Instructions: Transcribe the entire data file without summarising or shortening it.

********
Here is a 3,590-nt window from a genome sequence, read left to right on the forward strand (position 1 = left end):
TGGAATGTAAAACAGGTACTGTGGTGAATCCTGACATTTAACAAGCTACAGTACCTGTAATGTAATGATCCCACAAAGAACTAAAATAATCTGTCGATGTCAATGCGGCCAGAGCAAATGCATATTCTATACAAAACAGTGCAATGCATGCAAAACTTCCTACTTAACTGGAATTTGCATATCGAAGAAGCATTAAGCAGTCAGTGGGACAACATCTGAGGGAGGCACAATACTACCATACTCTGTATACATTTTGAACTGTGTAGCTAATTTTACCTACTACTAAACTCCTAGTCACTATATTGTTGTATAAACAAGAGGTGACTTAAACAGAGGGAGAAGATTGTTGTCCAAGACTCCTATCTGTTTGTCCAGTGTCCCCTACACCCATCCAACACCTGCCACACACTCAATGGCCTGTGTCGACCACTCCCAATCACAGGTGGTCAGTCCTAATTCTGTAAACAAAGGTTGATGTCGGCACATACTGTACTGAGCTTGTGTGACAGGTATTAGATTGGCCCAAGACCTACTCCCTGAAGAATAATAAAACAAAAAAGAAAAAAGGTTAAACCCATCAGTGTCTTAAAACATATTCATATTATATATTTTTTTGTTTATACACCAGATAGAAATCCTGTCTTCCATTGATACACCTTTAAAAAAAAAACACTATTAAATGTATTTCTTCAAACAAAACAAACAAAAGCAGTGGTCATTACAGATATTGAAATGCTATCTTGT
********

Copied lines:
Here is a 3,590-nt window from a genome sequence, read left to right on the forward strand (position 1 = left end):
TGGAATGTAAAACAGGTACTGTGGTGAATCCTGACATTTAACAAGCTACAGTACCTGTAATGTAATGATCCCACAAAGAACTAAAATAATCTGTCGATGTCAATGCGGCCAGAGCAAATGCATATTCTATACAAAACAGTGCAATGCATGCAAAACTTCCTACTTAACTGGAATTTGCATATCGAAGAAGCATTAAGCAGTCAGTGGGACAACATCTGAGGGAGGCACAATACTACCATACTCTGTATACATTTTGAACTGTGTAGCTAATTTTACCTACTACTAAACTCCTAGTCACTATATTGTTGTATAAACAAGAGGTGACTTAAACAGAGGGAGAAGATTGTTGTCCAAGACTCCTATCTGTTTGTCCAGTGTCCCCTACACCCATCCAACACCTGCCACACACTCAATGGCCTGTGTCGACCACTCCCAATCACAGGTGGTCAGTCCTAATTCTGTAAACAAAGGTTGATGTCGGCACATACTGTACTGAGCTTGTGTGACAGGTATTAGATTGGCCCAAGACCTACTCCCTGAAGAATAATAAAACAAAAAAGAAAAAAGGTTAAACCCATCAGTGTCTTAAAACATATTCATATTATATATTTTTTTGTTTATACACCAGATAGAAATCCTGTCTTCCATTGATACACCTTTAAAAAAAAAACACTATTAAATGTATTTCTTCAAACAAAACAAACAAAAGCAGTGGTCATTACAGATATTGAAATGCTATCTTGT